'In a dark place like Syria, just saying the truth is something more valuable than you can imagine'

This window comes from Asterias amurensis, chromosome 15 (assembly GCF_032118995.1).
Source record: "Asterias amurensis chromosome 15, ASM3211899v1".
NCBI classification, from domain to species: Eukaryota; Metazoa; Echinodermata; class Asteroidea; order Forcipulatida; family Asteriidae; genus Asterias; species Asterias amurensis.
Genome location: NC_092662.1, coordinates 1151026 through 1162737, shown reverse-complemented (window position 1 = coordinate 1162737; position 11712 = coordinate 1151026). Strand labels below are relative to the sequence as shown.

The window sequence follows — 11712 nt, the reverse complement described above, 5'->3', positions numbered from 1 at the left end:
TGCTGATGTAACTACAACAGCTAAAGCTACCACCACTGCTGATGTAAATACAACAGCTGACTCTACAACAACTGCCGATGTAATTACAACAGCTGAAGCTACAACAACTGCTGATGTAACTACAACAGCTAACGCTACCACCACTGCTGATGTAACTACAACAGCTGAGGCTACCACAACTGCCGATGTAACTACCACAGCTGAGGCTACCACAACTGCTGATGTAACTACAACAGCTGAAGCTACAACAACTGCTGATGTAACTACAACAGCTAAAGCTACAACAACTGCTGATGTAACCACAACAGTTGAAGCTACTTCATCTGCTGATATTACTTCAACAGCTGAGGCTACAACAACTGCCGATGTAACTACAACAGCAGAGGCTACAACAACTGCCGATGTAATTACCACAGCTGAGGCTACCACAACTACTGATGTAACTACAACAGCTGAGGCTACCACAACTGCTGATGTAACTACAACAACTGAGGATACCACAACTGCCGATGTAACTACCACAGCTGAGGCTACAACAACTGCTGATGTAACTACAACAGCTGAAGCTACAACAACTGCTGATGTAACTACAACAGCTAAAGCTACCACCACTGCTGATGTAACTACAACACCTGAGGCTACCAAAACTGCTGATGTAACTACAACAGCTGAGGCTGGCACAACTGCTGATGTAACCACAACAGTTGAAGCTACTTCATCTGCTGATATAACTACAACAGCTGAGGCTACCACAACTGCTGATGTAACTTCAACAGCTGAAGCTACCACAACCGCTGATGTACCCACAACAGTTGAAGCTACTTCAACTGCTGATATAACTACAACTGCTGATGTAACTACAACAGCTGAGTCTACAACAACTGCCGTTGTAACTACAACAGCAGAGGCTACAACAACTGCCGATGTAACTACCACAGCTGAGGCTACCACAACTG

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Audio Transcript: Marco Werman: I'm Marco Werman and this is The World. Our newsroom is still in shock over the execution of James Foley. Before his 2012 abduction in Syria, we had interviewed him several times. A freelance journalist covering some of the most dangerous news stories of the past few years, from Libya's revolution to Syria's civil war. His gruesome killing by Islamic State militants has sparked outrage all over the globe. Syrians are also appalled. Qusai Zakarya is a former university student from the Damascus suburb of Moadamiya. The area was under siege by the Assad regime for more than a year. After he was gassed and left for dead during the chemical attacks one year ago today, he became an activist. Qusai is now in the United States, where he's trying to drum up support for intervention in Syria and joins us now from Washington. What was it like to be in Washington and see and read the news about James Foley being executed by extremists of Islamic State? Qusai Zakarya: When I first heard about it, I was shocked. I felt a lot of sadness because in Syria, as an activist, it's a crime to just publish the truth and I felt a lot of rage and I was so disgusted by the acts of ISIS militants when they beheading the reporter, Foley. I want to express my deep warm emotions for his family. I think I cannot express how bad it feels like to lose another hero who came to Syria just to publish the truth. Werman: And there are many, many heroes in Syria just trying to survive. You lived through the gas attacks of last year, you've watched as ISIS has pushed into Iraq, spreading the conflict in Syria. The United States did not intervene with airstrikes in Syria but they have in Iraq. How does that make you feel? Zakarya: I would be a big liar if I said that I didn't feel rage when I heard President Obama saying that he's going to act in Iraq while he didn't in Syria. I felt glad for all those poor people ISIS surrounded in the mountains and I was happy that they would get help. But I also felt very sad and disappointed to see that help only goes to a few people. President Obama talked about potential genocide and that's why he acted - while in Syria, we had a true genocide going on. Werman: Do you feel like lawmakers in Washington are listening to you and your concerns? Zakarya: To be honest with you, there are a lot of amazing people - and I will say again - a lot of people of amazing people who, in the States, who showed a lot of true sympathy and they were dying and working hard to have real support for Syrian people since the beginning. But I know all these efforts and all these amazing people are always blocked by President Obama in person. But unfortunately President Obama doesn't have the decency to admit that his policy towards Syria was a big failure and I think when dictators around the world feel that there is no consequences, we will see a lot of new Assad regimes in the world and a lot of new ISIS all across the world. Werman: So you feel Syria needs more attention. Let me ask you this final question: do you feel that the risks and now sacrifice made by James Foley and other journalists in Syria, has it been worth it? The numbers of dead and those who fled are so numbing. Are people paying attention to the reporting? Zakarya: Guys like James Foley are true martyrs for the Syrian people and for the world and I feel their sacrifices won't be a waste because, believe me, when you're living in a dark place like Syria, just saying the truth or sending the truth is something more valuable than you can imagine. I really hope that all their sacrifices some day will pay off. Dozens of true heroes, reporters, died in Syria - from France, from Britain, from the United States, from all over the world - from Japan - and we really hope and pray that all their sacrifices, along with the sacrifices made by the Syrian people, will some day pay off and we will live to see the free Syria that we paid this unbelievable price of blood - to have it someday. Werman: Qusai Zakarya is Syrian. He's a former university student from outside Damascus and he's been speakin with us from Washington. Thank you very much for your thoughts. Zakarya: Thank you sir.